• Why We Get Fat: Diet Trends and Food Policy

  • preach

    Did St Francis preach to the birds? Whatever for? If he really liked birds he would have done better to preach to the cats. Rebecca West

  • What’s in a song

    From the NPR series, What’s in a song:

    Group Sing-alongs help a friend

    For the past several years, a group of friends has gathered every week in the living room of a suburban home in Logan, Utah, to sing long-forgotten songs. It’s a fun way to spend the evening, but it’s also therapy for a dear friend.

    Until several years ago, Barre Toelken was a folklorist at Utah State University. He’d spent much of his life preserving sea shanties and other antique songs, but then he had a stroke and was forced to retire.

    “I used to know 800 songs,” Toelken says. “I had this stroke, and I had none of these songs left in my head. None of them were left.”

    But, Toelken says, he soon discovered that, with a little positive reinforcement, he could remember some of the forgotten music after all.

    “A little bit at a time, I realized I still had the songs in my head,” he says. “So now I meet with this group of friends once a week a week, and we sing.

    “This group doesn’t use any musical instruments, because I can’t play the guitar since the stroke hit me,” Toelken says. “And they did that as a sign of respect, I think. But they’ve all said how much they’ve learned about the songs since they quit using the guitar because instead of concentrating on their hand moving, they have to concentrate on the words.”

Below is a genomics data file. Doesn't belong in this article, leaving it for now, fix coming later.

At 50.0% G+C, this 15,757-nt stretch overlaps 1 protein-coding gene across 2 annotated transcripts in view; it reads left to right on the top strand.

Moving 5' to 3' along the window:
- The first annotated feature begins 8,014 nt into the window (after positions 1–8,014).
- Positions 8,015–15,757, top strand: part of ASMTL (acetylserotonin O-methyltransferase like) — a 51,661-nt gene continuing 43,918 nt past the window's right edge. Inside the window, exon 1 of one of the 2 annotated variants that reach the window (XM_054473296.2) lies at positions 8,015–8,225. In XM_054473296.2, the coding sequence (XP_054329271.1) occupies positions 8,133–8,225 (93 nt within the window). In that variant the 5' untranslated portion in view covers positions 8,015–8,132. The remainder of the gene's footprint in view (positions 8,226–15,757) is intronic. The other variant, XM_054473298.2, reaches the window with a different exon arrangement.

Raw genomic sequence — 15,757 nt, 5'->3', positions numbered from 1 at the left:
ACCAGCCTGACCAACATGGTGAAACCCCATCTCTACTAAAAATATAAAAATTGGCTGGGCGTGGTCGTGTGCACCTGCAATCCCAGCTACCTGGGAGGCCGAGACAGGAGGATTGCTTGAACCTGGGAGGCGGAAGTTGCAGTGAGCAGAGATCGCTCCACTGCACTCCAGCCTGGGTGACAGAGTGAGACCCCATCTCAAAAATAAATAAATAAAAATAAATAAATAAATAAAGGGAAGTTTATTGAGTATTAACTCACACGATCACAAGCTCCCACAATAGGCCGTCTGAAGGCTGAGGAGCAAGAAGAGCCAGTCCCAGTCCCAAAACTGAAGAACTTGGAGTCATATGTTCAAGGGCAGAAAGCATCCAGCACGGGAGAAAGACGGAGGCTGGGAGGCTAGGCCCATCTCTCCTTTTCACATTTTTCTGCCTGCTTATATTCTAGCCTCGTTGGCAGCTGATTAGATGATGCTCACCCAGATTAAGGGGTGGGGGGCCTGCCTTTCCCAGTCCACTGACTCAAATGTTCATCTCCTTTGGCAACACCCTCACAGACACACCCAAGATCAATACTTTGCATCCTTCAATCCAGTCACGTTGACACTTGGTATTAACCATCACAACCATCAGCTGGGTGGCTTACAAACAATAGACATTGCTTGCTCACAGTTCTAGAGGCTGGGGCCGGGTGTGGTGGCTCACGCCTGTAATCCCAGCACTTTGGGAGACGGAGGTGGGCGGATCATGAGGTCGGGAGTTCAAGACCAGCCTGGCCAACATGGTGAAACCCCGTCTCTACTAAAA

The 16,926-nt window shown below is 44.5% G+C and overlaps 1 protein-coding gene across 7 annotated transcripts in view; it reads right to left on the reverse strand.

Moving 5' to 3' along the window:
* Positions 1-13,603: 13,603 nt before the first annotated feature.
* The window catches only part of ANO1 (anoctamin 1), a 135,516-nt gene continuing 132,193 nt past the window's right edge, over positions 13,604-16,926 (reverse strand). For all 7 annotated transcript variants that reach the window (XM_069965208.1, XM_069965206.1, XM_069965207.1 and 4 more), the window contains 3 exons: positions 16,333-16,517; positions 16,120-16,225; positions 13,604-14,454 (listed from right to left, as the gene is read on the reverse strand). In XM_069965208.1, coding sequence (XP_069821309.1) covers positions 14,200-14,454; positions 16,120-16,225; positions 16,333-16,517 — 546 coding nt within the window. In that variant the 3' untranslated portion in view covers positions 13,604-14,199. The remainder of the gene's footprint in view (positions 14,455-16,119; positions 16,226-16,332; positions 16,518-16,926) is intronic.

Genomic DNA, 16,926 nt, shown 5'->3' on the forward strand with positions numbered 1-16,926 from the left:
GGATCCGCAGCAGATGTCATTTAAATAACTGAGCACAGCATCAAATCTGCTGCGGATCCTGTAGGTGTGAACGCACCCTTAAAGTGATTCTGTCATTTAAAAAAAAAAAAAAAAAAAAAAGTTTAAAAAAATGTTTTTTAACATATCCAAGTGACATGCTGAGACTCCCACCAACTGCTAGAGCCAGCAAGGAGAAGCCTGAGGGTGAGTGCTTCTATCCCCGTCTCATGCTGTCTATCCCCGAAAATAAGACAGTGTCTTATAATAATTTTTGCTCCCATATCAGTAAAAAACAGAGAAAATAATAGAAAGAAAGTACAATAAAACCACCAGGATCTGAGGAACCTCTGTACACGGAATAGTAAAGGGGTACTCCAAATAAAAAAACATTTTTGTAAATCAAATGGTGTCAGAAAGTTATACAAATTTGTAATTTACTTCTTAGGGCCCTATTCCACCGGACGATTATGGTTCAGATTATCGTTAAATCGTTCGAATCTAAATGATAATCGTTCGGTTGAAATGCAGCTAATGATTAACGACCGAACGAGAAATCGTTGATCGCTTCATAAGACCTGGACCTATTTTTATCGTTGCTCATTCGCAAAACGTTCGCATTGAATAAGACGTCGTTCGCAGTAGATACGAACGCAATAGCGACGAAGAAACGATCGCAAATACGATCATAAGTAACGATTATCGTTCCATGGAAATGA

Hear the story.

  • truest expression

    The truest expression of a people is in its dance and in its music. Bodies never lie. ~Agnes de Mille

  •  Self-care is Setting Boundaries

    “Some of us have so many voices in our heads, we could hold group therapy by ourselves,” said Rokelle Lerner, a popular speaker and trainer on relationships, women’s issues, and addicted family systems.

    This internal chorus is often composed of voices from our family of origin, voices of critical teachers or bosses, voices from past relationships or current situations. Often these voices are drowned out by our own voice nagging, reprimanding, berating, but rarely praising us.

    “In times of stress or chaos, the voices grow louder and it’s easy to go numb,” Lerner once told the audience at a Hazelden Women Healing Conference.  “We become estranged from our purpose and our passion. Our response is fear, and our reaction is an attempt at control.” We frequently become children again during times of stress — reverting to old and unhealthy patterns that were present in dysfunctional families or relationships. Our boss becomes our mother, the vindictive coworker becomes the childhood bully. Although we are adults, we feel like vulnerable children, and this vulnerability puts us at risk for depression, substance abuse, or other addictive behaviors.

    “We need to ‘grow ourselves up’ when we feel little,” said Lerner. Growing up is about setting appropriate boundaries and limits and turning from reactivity to creativity. “Without boundaries, we all react to the past and retreat to family patterns,” said Lerner. Boundaries communicate “what I value I will protect, but what you value I will respect.”

    Lerner said that growing up is about maintaining dignity and integrity, and being “authentic” with ourselves — a skill that takes practice and preparation. It’s about learning how or whether you want to “show up” in a situation, how you want to communicate what you need or want to say, and then taking the consequences for what you say and do. It’s also about listening attentively and with respect. When people communicate clearly, directly, honestly, and sensitively, they are learning to speak from the best part of themselves to the best part of others, said Lerner.